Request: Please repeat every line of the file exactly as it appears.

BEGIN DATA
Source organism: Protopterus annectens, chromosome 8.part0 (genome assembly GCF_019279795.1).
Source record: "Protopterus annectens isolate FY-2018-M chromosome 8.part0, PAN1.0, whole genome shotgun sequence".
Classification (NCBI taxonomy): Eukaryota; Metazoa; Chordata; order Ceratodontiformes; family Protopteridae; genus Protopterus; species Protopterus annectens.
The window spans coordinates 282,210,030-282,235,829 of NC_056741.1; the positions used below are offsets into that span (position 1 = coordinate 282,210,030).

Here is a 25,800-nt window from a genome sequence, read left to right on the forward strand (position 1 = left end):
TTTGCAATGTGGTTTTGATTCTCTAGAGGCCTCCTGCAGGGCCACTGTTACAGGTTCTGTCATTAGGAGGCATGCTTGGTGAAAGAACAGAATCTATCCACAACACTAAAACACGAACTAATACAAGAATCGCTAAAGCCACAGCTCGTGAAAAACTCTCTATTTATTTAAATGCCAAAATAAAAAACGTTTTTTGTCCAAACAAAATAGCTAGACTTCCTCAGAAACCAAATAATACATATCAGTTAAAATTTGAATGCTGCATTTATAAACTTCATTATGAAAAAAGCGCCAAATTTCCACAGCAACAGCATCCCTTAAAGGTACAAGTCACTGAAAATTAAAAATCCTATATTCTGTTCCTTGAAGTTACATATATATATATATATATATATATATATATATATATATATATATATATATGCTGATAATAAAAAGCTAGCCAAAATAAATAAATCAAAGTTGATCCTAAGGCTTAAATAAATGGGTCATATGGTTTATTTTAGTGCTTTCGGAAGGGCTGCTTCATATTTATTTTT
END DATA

Source organism: Protopterus annectens, chromosome 8.part0 (genome assembly GCF_019279795.1).
Source record: "Protopterus annectens isolate FY-2018-M chromosome 8.part0, PAN1.0, whole genome shotgun sequence".
Classification (NCBI taxonomy): Eukaryota; Metazoa; Chordata; order Ceratodontiformes; family Protopteridae; genus Protopterus; species Protopterus annectens.
The window spans coordinates 282,210,030-282,235,829 of NC_056741.1; the positions used below are offsets into that span (position 1 = coordinate 282,210,030).

Here is a 25,800-nt window from a genome sequence, read left to right on the forward strand (position 1 = left end):
TTTGCAATGTGGTTTTGATTCTCTAGAGGCCTCCTGCAGGGCCACTGTTACAGGTTCTGTCATTAGGAGGCATGCTTGGTGAAAGAACAGAATCTATCCACAACACTAAAACACGAACTAATACAAGAATCGCTAAAGCCACAGCTCGTGAAAAACTCTCTATTTATTTAAATGCCAAAATAAAAAACGTTTTTTGTCCAAACAAAATAGCTAGACTTCCTCAGAAACCAAATAATACATATCAGTTAAAATTTGAATGCTGCATTTATAAACTTCATTATGAAAAAAGCGCCAAATTTCCACAGCAACAGCATCCCTTAAAGGTACAAGTCACTGAAAATTAAAAATCCTATATTCTGTTCCTTGAAGTTACATATATATATATATATATATATATATATATATATATATATATATATATATGCTGATAATAAAAAGCTAGCCAAAATAAATAAATCAAAGTTGATCCTAAGGCTTAAATAAATGGGTCATATGGTTTATTTTAGTGCTTTCGGAAGGGCTGCTTCATATTTATTTTT